Monthly Archives: February 2014

A U.S. trip and a French freak out

This Joie de Vivre blog has been silent for months.  Pardonnez-moi!

The reason is that in Fall 2013 I embarked on an action-filled book tour in the States for more than a month, traveling from big cities to small (think Chicago, Seattle, then Shenandoah, Iowa,  my hometown, Joplin, Mo.  and Knoxville, Tennessee to name but a few) – and it always takes me a long time to get back in the saddle, digest my travels, and move on.  It took me even longer because during the Christmas holidays Philippe and I decided to celebrate his newly acquired doctoral degree (from the Sorbonne in History with highest honors) with a richly deserved vacation in Mauritius and the French island of La Réunion. See photo below!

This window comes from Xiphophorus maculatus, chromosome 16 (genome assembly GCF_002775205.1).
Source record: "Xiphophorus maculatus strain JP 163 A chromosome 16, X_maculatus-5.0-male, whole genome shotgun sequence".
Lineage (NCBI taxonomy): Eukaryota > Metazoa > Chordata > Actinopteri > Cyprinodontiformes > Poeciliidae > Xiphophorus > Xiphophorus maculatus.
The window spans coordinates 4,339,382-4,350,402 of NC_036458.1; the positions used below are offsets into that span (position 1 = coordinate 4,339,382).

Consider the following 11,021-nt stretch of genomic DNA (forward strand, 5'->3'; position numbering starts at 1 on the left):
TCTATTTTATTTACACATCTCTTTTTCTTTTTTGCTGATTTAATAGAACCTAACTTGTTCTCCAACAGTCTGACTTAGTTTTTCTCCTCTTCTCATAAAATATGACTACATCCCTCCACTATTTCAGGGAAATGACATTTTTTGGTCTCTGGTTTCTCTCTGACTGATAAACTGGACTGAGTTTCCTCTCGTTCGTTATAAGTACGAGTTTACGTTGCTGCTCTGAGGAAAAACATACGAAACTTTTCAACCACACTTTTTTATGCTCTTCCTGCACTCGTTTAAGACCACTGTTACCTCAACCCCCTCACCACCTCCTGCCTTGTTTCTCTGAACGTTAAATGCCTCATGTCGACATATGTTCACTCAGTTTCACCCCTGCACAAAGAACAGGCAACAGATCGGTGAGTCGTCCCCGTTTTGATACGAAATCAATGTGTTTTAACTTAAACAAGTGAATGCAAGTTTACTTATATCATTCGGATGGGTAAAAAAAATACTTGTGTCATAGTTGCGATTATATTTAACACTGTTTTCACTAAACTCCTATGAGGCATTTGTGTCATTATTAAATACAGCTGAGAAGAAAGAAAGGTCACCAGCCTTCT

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So, albeit belatedly, a few quick thoughts on the U.S. trip and a confession:  After living in France (one could also say “Europe”) for so long, I am flabbergasted by how generous my fellow Americans are with their time and how easily things get done!  (France is a wonderful place but things do tend to get complicated). Many of the people I visited and stayed with along the way were old friends but some were new.  In both cases they cheerfully drove me from place to place, made me comfort meals or took me out to eat, got me and/or took me to the airport, and bent over backwards to facilitate my every move.  One friend gave me her own spacious room to sleep in while she trekked upstairs to her smaller guest room, yet another actually ended up shlepping and selling my books.  In LA I spoke at an event at Vromans held in conjunction with the Alliance Française of Pasadena, in Seattle a friend threw a momentous book party for me at which we sold more than sixty books.  In Knoxville, Tennessee, a friend arranged for me to be the keynote speaker at a Writers Guild fundraiser and sell my books. The event was held in a boutique horse farm and at it I learned what Southern hospitality means.  Such gentility!  I could go on and on because everywhere I went people were gracious, welcoming, efficient and fun.   I mentioned friends but family pitched in too – my brother Ward Welty in Huntsville, Alabama and wife Jane threw a book party for me and ferried me to appearances in  Knoxville and Birmingham. As I told them, I only come to stay with them once every ten years or so but when I do, watch out!  They gamely met the challenge and probably collapsed with relief after my departure!